God’s Daughter Dances
(2020, dir. Byun Sungbin)
Despite being a regular viewer of South Korean movies and shows, I had yet to see the topic of the country’s mandatory military service touched upon. Since 1957, the controversial policy states all South Korean citizens who are men must undergo 18 months of military training by the time they turn 28 years old. And no, K-pop idols aren’t exempt, but some exemptions do exist.
That’s what we find explored in this moving film by Byun Sungbin, based around a transgender character who struggles to obtain an exemption. Encountering a transgender character in South Korean media is also unexpected but this is the second one I’ve seen this year. The first was the hit K-drama Itaewon Class, which had a transgender character in its main cast. However, she was depicted by a cisgender woman, Lee Joo-Young, who we did a career retrospective on this year.
Already winning multiple festival awards, God’s Daughter Dances has its fair share of fans. It was my favourite short of the festival for exploring two underseen subjects and providing a new perspective to the controversy around exemptions, and doing it at all with great heart and humour.
(2020, dir. Cavan Campbell)
This short horror film, directed by Cavan Campbell, featured one of the best performances of the fest from Tahirih Vejdani. Set in a social worker’s apartment, we watch her have conversations with people in need. Soon into the film, she experiences a mental spiral ignited by overwork. The synopsis is very clear as to the film’s message: “Addressing the harm racialized women as professional and informal caregivers face and can internalize.”
In my view, Vejdani actually plays three different people: the social worker trying to help, the woman struggling and an internalized antagonist. And she pulls off all these characters marvelously. The film itself is also stylish and visually enigmatic, with great sound design buoying the tension that simmers throughout.
Atomic Cafe: The Noisiest Corner in J-Town
(2020, Akira Boch and Tadashi Nakamura)
Directed by Akira Boch and Tadashi Nakamura, this documentary tells the story of a family-owned L.A. diner that became a popular destination for punk rock stars throughout the ‘70s and ‘80s.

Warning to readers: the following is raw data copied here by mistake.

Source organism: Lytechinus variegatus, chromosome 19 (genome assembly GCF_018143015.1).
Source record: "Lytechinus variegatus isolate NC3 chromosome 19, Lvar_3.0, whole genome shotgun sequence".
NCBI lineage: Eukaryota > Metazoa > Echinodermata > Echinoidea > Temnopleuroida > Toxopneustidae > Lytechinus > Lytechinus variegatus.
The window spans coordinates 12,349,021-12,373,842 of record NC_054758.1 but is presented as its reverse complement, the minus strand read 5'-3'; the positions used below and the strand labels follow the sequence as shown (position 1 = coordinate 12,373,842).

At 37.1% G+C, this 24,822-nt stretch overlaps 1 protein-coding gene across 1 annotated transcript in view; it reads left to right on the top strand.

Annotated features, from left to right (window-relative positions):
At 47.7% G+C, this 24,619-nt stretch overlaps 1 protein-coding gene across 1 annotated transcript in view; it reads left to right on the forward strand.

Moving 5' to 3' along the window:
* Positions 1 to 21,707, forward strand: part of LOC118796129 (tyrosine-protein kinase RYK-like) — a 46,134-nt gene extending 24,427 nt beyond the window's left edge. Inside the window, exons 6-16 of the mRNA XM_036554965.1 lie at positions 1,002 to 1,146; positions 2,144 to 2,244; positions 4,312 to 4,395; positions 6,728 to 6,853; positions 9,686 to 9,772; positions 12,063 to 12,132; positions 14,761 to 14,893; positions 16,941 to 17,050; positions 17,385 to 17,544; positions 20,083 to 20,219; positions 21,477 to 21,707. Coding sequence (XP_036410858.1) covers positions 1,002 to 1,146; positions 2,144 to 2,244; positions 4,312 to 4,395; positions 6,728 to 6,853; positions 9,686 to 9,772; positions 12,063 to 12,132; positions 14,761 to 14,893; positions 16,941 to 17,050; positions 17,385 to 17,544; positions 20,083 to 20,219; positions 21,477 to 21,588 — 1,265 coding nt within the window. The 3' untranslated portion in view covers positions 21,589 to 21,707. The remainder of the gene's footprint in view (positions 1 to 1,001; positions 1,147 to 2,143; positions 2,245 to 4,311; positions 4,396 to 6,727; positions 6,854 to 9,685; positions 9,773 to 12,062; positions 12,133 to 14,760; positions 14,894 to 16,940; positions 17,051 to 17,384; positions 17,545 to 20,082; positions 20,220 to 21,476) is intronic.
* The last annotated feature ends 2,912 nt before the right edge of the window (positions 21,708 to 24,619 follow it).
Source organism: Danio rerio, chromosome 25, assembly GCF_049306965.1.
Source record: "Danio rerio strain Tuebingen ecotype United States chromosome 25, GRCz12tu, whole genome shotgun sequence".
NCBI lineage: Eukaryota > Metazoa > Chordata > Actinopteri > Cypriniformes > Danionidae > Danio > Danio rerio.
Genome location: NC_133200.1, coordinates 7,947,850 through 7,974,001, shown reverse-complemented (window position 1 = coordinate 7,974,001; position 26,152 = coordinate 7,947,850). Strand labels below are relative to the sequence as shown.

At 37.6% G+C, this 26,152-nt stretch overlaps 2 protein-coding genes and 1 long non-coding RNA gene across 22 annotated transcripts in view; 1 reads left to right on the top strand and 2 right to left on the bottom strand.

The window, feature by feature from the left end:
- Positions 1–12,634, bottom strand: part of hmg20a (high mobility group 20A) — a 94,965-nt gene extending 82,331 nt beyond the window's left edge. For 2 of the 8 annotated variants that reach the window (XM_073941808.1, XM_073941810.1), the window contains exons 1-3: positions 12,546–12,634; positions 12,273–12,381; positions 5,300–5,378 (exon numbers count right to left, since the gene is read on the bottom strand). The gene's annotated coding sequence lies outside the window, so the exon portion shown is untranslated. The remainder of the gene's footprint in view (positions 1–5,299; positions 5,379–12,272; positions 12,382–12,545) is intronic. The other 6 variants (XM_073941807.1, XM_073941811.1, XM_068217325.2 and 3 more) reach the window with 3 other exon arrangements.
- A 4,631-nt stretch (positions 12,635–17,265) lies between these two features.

The enigmatic owner of the diner (which she took over from her parents) “Atomic Nancy”, her family and past patrons share their memories of the diner with such vivid expressions that I felt I could almost see it (though little archival footage actually exists).
As it happens all too often to iconic spots, the diner was eventually torn down. But the memories will never fade. Atomic Cafe was the most fun I’ve had watching a film this year, and oh, how I wish it lasted for 90 minutes instead. Despite having abysmal knowledge of punk rock music, I was entranced by the super-cool Nancy and how her boundless energy, and hard-working parents, helped to cement the diner in L.A. punk rock history.
(2020, dir. Hao Cheng)
…And the award for the film that made me cry with the shortest runtime goes to A Couple Portrait. Tender-hearted and beautifully captured, this short was directed by Hao Cheng, a commercial and documentary director based in Toronto.
In the film, Dva Liu travels to Shaoguan, China to take “couple portraits” with her aging grandfather. In such a short time, the film gave me so much to ponder. How much time we have with our loved ones, whether we have made enough memories together and what I will have left of them after they pass.
I Bought a Time Machine
(2020, dir. Yeon Park)
There are two simultaneous delights with this documentary directed by Yeon Park: you can’t help but watch to see if something you know isn’t possible might happen and you know that isn’t the point of the film at all.
For her father’s upcoming birthday, Park purchases a time machine off eBay and earnestly conducts herself as though it might actually work. Of course, it doesn’t, but what’s more important is the discussion sparked with her brother and father. If you could go back in time, is there a wrong you would right? Is there something you would do differently?
In having this conversation, Park’s father shares memories with his daughter that he never shared before –– moments that also provide insight into a painful time South Korean history felt by her father’s generation. In her director bio, Park says that her goal is to “to make documentaries that encourage empathy” and her humorous and heartfelt short certainly achieves that.
(2020, dir. Yiru Chen)
On the surface, Yiru Chen’s Handscape is a commonly told tale: a young man has career ambitions that go against his family’s wishes. Xia Qing hopes to be a dancer, but his single mother is vehemently against the idea, as she believes he won’t be successful and dancing is not something “real men” do.
What complicates this story is they both have hearing impairments, and argue intensely through sign language. And so the film asks us whether we believe people with disabilities are allowed to dream as big as everybody else. Or should they yearn only for a life that does not cause them too much distress?
I was moved by the film in part because dancing is one of my favourite forms of art. And what is so often missed about dancing are the details; quite literally the placement and movement of a hand suspended in air. It was clever and effective for Yiru to focus on these details, as the hand movement is such an important part of the film. The film effectively draws parallels between the lyrical movement of hands in dance and their movement to convey emotions and language. Yiru is an advocate for the education and art of sign languages, and that passion is most definitely felt in her short.